If you’d have caught me on Friday morning, I would’ve told you it was a bad day. I would’ve given you the pot lid Annie managed to swipe from the counter and decorate with bite marks, my awful hair day, and a super emotional (read: weepy) group of four year olds as exhibit A, B, and C. I was in a foul mood from 6:40am when the alarm went off and am not particularly proud to admit that it was all downhill from there. I had a headache. I was tired. I didn’t like what I packed for lunch. I didn’t feel like tying anymore shoes or opening anymore milk cartons. I wanted to go home. Why wasn’t it 3:00 yet?
When 3:00 actually did roll around, I hustled the kids out the door and exhaled. On the way to my car, I heard Japanese loud speakers going off. I don’t speak much Japanese, so I drove home clueless and curious.
Once home, I did a quick bit of research and figured out what happened. An 8.9 magnitude earthquake just rocked mainland Japan. An earthquake of that size is devastating enough. It caused a massive amount of damage. Unfortunately, the tsunami began after that: destroying and washing away cars, homes, and more than 1,000 lives.
About two hours after the earthquake, Okinawa was put under tsunami warning. We live on the southern end of the island with a view of the ocean that I enjoy daily. Friday, however, it gave me the creeps. Completely placid, it looked more like a lake than an ocean. Boats that are normally docked on the shore were anchored farther out into the ocean – a sign that the Japanese would rather ride the waves than have their boats destroyed in the dock. It made me uneasy.
Quickly, we were told to evacuate and head to higher ground. Anything below the fourth floor of our building was unsafe. I was no longer grateful for our second floor apartment. While I realize we’re not close to mainland and figured the odds were in my favor, I’m also a pessimist and couldn’t shut up the small “what if…” in the back of my head.
I loaded up Annie in the car and headed for “higher ground”. We spent
a majority of the evening in a parking lot that has an ocean view. We watched the ocean, read a little, and napped. I was very grateful for high ground and a lab that’s content snoozing in the backseat.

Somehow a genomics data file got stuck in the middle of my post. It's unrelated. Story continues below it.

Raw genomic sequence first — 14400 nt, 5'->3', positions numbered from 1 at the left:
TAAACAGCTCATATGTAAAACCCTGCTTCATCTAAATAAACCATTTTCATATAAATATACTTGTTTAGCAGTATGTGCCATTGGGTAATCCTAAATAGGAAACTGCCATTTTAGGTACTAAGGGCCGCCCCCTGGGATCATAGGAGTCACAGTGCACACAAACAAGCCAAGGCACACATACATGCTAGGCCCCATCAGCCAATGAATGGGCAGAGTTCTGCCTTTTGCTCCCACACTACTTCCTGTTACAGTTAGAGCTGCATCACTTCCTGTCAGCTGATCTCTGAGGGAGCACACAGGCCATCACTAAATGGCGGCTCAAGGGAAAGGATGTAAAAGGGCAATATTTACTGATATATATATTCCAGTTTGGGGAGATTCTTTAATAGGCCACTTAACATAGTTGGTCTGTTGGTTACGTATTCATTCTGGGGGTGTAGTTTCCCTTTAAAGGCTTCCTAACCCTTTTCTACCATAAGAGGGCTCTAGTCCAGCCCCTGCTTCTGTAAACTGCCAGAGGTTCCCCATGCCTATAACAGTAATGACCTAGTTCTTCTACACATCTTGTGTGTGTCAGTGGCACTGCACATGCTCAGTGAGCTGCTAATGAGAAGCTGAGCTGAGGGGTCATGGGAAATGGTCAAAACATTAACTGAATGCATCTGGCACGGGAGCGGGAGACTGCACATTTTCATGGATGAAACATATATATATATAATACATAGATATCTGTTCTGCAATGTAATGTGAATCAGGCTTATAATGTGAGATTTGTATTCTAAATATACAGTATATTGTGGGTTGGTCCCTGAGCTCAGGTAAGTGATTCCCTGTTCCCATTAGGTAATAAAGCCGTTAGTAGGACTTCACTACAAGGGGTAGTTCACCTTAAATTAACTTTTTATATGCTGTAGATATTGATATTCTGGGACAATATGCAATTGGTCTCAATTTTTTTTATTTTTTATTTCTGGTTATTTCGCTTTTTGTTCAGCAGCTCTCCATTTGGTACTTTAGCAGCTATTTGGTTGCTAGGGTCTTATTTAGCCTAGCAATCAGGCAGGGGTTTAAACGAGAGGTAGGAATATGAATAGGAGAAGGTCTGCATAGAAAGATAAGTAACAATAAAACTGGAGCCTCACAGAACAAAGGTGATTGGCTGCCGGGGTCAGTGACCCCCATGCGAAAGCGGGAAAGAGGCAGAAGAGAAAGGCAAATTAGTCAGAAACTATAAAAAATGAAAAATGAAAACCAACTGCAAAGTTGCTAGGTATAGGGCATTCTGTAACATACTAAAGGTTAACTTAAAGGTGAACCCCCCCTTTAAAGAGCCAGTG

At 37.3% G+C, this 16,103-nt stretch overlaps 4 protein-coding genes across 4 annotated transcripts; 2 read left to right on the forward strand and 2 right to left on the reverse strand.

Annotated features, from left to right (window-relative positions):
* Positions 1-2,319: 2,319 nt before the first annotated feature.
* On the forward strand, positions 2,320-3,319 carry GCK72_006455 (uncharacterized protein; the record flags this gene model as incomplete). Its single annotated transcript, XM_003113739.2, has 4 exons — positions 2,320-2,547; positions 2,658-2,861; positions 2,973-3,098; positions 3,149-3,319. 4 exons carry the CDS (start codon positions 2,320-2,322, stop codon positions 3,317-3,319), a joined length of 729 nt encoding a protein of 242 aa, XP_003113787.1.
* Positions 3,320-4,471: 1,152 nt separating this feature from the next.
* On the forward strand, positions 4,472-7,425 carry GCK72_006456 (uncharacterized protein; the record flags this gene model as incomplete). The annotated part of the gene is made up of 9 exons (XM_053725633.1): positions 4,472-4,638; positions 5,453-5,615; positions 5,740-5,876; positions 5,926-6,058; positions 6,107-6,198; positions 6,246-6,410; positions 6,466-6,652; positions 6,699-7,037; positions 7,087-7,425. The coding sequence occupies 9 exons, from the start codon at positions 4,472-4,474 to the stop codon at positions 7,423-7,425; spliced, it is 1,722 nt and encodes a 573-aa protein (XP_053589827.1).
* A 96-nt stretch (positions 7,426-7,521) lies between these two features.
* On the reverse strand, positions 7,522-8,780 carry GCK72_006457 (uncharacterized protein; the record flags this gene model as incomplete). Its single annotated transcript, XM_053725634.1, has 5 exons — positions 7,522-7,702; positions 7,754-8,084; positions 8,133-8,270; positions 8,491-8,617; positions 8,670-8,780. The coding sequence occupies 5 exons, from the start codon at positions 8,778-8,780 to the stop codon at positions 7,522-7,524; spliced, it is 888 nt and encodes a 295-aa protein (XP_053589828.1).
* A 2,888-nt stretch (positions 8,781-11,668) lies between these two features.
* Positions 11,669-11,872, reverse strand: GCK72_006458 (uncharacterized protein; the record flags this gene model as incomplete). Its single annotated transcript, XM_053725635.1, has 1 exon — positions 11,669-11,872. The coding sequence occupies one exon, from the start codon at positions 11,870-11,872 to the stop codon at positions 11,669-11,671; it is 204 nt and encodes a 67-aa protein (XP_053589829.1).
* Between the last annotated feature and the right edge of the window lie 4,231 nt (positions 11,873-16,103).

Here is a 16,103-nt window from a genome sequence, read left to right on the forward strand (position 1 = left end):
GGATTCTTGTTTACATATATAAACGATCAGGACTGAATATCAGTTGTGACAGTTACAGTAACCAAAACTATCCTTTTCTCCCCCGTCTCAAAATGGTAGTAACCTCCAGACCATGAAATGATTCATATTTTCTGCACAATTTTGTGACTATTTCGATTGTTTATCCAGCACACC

Nothing of any consequence happened in Okinawa. We got an “All Clear” later on that evening and headed back home. I watched on the news as the tsunami hit Hawaii and California. While it caused damage there, it was not as awful as in Japan. The footage is heartbreaking and the damage is off the charts.
One of my favorite quotes is “When life sends you to your knees, remember you’re in the perfect position to pray.” That's exactly how I felt. This weekend has been humbling to say the least. The little day to day things that had been driving me crazy? Well, I’m grateful for them. If a dented pot lid is the biggest complaint I’ve got going, then that’s a good thing.
I didn’t have to worry if I’d live, if I’d ever see my family and friends again, where I’d be spending the night, what I’d do without a car and a house, or how I’d ever get back on my feet. I spent the evening telling people I care about that I’m okay and not to worry. I felt blessed, safe, and loved – and that’s enough.
I encourage you to spend a little time today praying for and thinking about the people in Japan. It's easy to get caught up in work and the little things and forget about how much we have to be grateful for.
If you feel compelled to do more, the Red Cross is a great place to start. You can visit www.redcross.org and donate to Japan Earthquake and Pacific Tsunami. You can also text REDCROSS to 909999 to make a $10 donation. You’ll see it on your phone bill. (I was thinking it’ll make a good class project…)
The rest of the weekend has been sort of quiet. Douglas has been at work for most of it. Marines have been busy getting people and things ready to help in mainland. It makes me proud to watch it happen. More on that here.